CATF Reports May 4, 2016, 2:14pm


When, early last month, opposition activists started to post social media images showing rebels carrying an SA-7 Strela anti-aircraft missile, SANA (the Syrian state news agency) confirmed that “a warplane was struck by a surface-to-air missile launched by the terrorist organizations while it was on a reconnaissance mission.” In April only, Syrian rebel forces allegedly brought down two Syrian jets and one Russian helicopter, a record that sparked rumors that the rebels had finally put their hands on the shoulder-fire missiles known as MANPADS (Man-Portable Air Defense Systems) which they have long requested from their Western supporters.

As Russian airstrikes become more frequent in rebel-held areas, the urgency of the rebels’ request has increased exponentially. The New York Times wrote in 2013 that small shipments were initially delivered to the rebels under the Free Syrian Army umbrella by Qatar, while a previous shipment had come from stockpiles owned by the Qaddafi regime. The U.S.’s reluctance to provide more anti-aircraft missiles has been justified so far by concerns that heavier weapons could be seized by extremists and terrorists – concerns that the CIA is prepared to dismiss should the cease-fire efforts collapse.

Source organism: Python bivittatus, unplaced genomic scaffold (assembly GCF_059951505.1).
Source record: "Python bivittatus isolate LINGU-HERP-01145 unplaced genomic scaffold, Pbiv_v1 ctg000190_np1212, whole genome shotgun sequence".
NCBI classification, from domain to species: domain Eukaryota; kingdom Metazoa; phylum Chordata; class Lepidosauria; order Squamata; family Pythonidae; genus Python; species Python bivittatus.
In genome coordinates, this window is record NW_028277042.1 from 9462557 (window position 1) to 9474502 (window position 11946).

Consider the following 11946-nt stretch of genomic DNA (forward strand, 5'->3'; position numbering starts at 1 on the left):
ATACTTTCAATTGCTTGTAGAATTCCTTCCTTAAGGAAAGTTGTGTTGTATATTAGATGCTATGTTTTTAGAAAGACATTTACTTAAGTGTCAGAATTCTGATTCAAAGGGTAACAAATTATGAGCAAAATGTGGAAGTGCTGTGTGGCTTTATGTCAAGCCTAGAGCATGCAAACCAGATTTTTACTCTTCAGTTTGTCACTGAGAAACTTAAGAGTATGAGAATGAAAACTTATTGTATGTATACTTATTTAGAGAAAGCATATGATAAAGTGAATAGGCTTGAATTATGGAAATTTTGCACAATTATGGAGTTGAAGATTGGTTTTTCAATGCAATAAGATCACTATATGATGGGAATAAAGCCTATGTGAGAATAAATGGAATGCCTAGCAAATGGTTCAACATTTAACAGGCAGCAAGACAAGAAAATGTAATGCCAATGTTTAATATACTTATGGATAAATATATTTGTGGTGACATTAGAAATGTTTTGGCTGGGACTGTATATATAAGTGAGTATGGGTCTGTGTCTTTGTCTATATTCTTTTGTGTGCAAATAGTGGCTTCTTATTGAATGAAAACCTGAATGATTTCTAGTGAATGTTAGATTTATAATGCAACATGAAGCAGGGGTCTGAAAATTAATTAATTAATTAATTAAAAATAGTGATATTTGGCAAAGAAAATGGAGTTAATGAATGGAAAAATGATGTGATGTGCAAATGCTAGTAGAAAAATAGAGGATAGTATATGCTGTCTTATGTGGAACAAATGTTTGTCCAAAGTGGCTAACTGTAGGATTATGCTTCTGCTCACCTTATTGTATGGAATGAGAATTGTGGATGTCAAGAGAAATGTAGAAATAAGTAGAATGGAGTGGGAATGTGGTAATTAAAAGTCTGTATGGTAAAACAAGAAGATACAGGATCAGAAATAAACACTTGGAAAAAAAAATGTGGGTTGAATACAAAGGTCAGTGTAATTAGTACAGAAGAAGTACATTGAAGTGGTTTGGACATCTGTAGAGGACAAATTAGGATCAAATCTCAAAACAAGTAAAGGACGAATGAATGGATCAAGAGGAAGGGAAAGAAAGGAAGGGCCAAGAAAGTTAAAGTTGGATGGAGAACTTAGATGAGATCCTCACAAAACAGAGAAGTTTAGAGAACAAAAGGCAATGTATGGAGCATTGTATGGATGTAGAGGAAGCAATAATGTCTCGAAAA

From Los Angeles Times:

“The rebels have largely countered airstrikes with “flak traps,” a World-War II-era tactic utilizing multiple machine-gun platforms placed along the path of jets or helicopters on bombing runs. In March, rebels affiliated with the Western-backed Jaish al-Nasr faction [Army of Victory] shot down a Syrian MIG-21 near the village of Kafr Nabudah, 25 miles northwest of the city of Hama, with the combined firepower of 10 machine guns, according to Mohammad Rashid, the spokesman of the group.

The opposition is not expecting that the West will change its mind about supplying them with weapons to fend off the mounting airstrikes. “We do not expect any of the rumors [of being armed by the West] to come true,” Major Bilal Al-Harba, a spokesman for the opposition’s Homs Liberation faction, said in an interview on social media. “If we get anything it will be from the regime, whether through fighting or by getting it from soldiers we bribe and who cooperate with us.” […]

New Russian technology could soon render MANPADS useless even against low-flying aircraft. New air units are being equipped with the President-1, a device that interferes with MANPADS’ guidance systems, Russian state news agency TASS reported, claiming that the effectiveness of this system was “successfully demonstrated during the fighting for … Palmyra,” the ancient city that was recently wrested from the hands of the extremist group the Islamic State.

At the same time, technological improvements that could limit the risk of extremists making use of U.S. MANPADS are still very flawed.”

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